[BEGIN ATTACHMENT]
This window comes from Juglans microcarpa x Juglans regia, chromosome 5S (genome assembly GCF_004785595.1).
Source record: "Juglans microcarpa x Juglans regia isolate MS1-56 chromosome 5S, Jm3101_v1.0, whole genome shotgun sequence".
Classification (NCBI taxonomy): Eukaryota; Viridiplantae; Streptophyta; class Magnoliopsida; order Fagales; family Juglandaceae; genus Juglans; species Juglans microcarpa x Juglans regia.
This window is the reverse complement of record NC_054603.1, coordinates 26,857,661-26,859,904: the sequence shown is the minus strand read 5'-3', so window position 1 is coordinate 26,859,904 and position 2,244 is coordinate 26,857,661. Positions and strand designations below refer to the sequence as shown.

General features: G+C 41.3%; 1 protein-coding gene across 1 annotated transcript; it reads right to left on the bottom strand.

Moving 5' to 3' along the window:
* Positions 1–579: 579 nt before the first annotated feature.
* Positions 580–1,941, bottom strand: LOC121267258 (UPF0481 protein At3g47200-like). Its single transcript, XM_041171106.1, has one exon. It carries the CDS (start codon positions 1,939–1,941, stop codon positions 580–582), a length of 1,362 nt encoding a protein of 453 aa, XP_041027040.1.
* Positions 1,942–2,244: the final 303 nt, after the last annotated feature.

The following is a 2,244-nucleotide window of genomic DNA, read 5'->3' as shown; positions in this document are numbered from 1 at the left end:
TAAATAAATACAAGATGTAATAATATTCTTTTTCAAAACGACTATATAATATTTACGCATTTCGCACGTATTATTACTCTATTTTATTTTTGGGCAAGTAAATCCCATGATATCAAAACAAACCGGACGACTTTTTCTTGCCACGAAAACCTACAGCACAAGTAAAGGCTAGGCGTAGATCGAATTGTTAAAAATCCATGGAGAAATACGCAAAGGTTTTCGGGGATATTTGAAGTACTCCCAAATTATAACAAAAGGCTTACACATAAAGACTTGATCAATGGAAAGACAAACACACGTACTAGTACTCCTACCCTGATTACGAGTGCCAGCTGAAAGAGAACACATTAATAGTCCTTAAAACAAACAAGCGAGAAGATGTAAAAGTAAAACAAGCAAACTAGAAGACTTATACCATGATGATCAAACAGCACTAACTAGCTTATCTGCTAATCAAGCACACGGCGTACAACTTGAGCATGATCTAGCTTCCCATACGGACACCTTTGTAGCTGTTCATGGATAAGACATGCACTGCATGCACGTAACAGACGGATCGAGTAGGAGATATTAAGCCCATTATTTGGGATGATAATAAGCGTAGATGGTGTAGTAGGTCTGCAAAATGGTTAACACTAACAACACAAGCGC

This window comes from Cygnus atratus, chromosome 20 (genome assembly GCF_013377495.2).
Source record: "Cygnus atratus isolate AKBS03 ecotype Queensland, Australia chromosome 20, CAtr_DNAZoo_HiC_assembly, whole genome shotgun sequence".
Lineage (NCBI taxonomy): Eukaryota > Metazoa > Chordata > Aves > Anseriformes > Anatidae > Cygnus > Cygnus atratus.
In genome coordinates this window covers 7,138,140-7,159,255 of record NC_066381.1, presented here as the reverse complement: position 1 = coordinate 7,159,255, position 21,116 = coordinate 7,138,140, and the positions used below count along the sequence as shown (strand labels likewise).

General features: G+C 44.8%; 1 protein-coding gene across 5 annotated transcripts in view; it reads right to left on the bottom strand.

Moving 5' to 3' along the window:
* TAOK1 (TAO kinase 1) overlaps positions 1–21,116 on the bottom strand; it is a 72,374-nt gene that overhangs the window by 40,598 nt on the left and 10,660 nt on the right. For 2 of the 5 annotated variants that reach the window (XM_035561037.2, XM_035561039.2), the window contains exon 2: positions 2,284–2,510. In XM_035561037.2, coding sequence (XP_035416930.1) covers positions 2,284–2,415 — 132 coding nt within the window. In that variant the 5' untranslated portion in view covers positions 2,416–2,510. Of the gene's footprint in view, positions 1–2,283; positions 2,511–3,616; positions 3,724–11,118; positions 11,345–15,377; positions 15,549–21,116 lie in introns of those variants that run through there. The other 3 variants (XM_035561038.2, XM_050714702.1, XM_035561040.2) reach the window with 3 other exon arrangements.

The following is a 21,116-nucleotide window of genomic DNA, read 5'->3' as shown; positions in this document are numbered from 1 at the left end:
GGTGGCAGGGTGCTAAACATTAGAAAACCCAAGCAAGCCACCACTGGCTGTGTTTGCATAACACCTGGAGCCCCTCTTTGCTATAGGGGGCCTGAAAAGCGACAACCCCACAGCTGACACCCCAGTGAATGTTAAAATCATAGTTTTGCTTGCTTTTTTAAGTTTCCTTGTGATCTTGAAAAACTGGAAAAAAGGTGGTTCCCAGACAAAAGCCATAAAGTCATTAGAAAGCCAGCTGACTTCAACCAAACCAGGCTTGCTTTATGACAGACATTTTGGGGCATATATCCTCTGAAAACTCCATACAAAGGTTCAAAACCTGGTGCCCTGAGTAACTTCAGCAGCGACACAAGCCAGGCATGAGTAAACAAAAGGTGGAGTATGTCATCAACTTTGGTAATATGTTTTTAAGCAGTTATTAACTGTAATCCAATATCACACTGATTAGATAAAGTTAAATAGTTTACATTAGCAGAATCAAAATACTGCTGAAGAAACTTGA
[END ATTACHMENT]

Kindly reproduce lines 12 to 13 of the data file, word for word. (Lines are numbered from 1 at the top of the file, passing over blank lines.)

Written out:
This window comes from Cygnus atratus, chromosome 20 (genome assembly GCF_013377495.2).
Source record: "Cygnus atratus isolate AKBS03 ecotype Queensland, Australia chromosome 20, CAtr_DNAZoo_HiC_assembly, whole genome shotgun sequence".